Smelly feet, technically known as “bromhidrosis,” are a fact of life, especially in winter when you have been in socks and shoes all day. Simply washing and drying your feet, while helpful, won’t necessarily take care of the problem. That’s because foot odour is caused by bacteria that breed in wet or moist environments on and around the feet; once your feet start to sweat again, the odour may reappear–especially if you slip them back into the same footwear that contributed to the smell to start with.
Can home remedies get rid of the foul odour?
There’s very little scientific evidence to support the use of home remedies for foot odour or for any other foot condition. Some strategies might work for some people, even if those strategies aren’t proven. However, certain remedies require caution because they involve potentially caustic substances, such as bleach. And in all cases, it’s important to focus not only on the feet, but the environment. This means shoes, socks and surfaces with which the feet come into contact.
Here’s a look at some popular home remedies for foot odour:
Antiperspirant deodorant: The ingredients work the same way on the soles of the feet as they do when applied under the arms, so although no studies support its use, some people do find applying underarm deodorant to the feet reduces odour.
Baking soda/corn starch: Both do reduce foot odour for many people, although again, there is no research to support their efficacy. Remember to change your socks and shoes after applying it. Adding either to your shoes may help absorb additional moisture where germs can breed.
Disinfecting shoes: Using a household cleaning/disinfecting agent in your shoes could help because the bacteria responsible for foot odour often live in shoes.
Salt soak: No clinical research suggests this soak is effective in preventing foot odour; however, salt has a drying effect on the skin and, by reducing moisture, it may have some benefit. People who use this approach say kosher salt is made of larger crystals than regular table salt, and tends to dissolve better in water.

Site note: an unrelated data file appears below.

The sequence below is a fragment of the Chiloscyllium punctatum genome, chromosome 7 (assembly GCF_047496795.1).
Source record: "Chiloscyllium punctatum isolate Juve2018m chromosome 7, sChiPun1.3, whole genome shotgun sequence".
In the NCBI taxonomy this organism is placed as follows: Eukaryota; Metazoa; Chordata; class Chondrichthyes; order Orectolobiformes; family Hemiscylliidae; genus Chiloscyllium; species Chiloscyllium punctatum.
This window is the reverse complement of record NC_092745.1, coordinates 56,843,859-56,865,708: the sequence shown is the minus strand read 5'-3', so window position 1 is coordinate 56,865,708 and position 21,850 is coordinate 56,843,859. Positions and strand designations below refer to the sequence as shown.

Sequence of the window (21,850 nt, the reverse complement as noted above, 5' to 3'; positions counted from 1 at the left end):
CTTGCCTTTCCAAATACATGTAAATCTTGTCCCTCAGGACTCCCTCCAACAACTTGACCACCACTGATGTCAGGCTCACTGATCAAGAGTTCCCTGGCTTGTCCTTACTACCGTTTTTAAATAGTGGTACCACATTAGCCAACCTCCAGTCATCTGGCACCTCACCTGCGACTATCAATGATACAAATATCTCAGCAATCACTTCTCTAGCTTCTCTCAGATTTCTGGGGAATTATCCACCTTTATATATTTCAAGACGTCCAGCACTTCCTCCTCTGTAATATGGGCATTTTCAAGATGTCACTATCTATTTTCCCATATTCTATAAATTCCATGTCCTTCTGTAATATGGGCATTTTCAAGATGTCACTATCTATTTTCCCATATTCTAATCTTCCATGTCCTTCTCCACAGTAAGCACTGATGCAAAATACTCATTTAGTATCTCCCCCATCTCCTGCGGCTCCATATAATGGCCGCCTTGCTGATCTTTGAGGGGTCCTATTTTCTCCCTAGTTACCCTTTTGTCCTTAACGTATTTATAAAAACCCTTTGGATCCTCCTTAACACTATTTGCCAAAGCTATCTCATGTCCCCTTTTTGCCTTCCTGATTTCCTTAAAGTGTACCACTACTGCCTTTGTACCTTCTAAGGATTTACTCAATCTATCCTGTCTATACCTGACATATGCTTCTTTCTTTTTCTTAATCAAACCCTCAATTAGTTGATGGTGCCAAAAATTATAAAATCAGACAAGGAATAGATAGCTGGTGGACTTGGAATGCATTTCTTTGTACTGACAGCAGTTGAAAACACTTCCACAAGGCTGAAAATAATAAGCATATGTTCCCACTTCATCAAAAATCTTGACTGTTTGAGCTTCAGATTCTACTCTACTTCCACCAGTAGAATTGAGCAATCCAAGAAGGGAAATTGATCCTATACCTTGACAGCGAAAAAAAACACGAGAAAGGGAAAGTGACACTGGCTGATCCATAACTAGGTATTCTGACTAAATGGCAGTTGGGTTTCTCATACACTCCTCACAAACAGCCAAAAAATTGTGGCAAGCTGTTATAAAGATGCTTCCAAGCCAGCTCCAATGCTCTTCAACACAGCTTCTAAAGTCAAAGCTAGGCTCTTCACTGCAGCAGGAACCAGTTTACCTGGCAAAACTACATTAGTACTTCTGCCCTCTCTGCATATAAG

Lemon juice mixed with water: Several studies show that lemon juice has antibacterial properties. It is also an astringent that can help to remove dead skin from the feet. No studies specifically show this approach prevents foot odour, but many people find it helpful.
Talcum powder: Like baking soda, talcum powder helps absorb excess moisture that can be a breeding ground for bacteria and fungus. Scented powder can also disguise odours in shoes and on the feet. Again, there are no studies confirming this, but no harm in trying.
Tea soak: The tannic acid in tea acts as an astringent, meaning it cleans and dries the skin and contracts the pores. However, if you put clean feet back into dirty socks and shoes, the odour is likely to recur.
Many articles on the Internet give specific formulas for using these approaches. But since there is no clinical evidence that they are effective, keep in mind that what works for one person might not work for another.
The best year-round strategy for preventing foot odour and other foot conditions is to keep your feet and footwear clean; change socks daily or more often if you are active; rotate shoes every few days; and inspect your feet daily for signs of sores, cuts, cracks and itchiness between the toes, which could indicate athlete’s foot.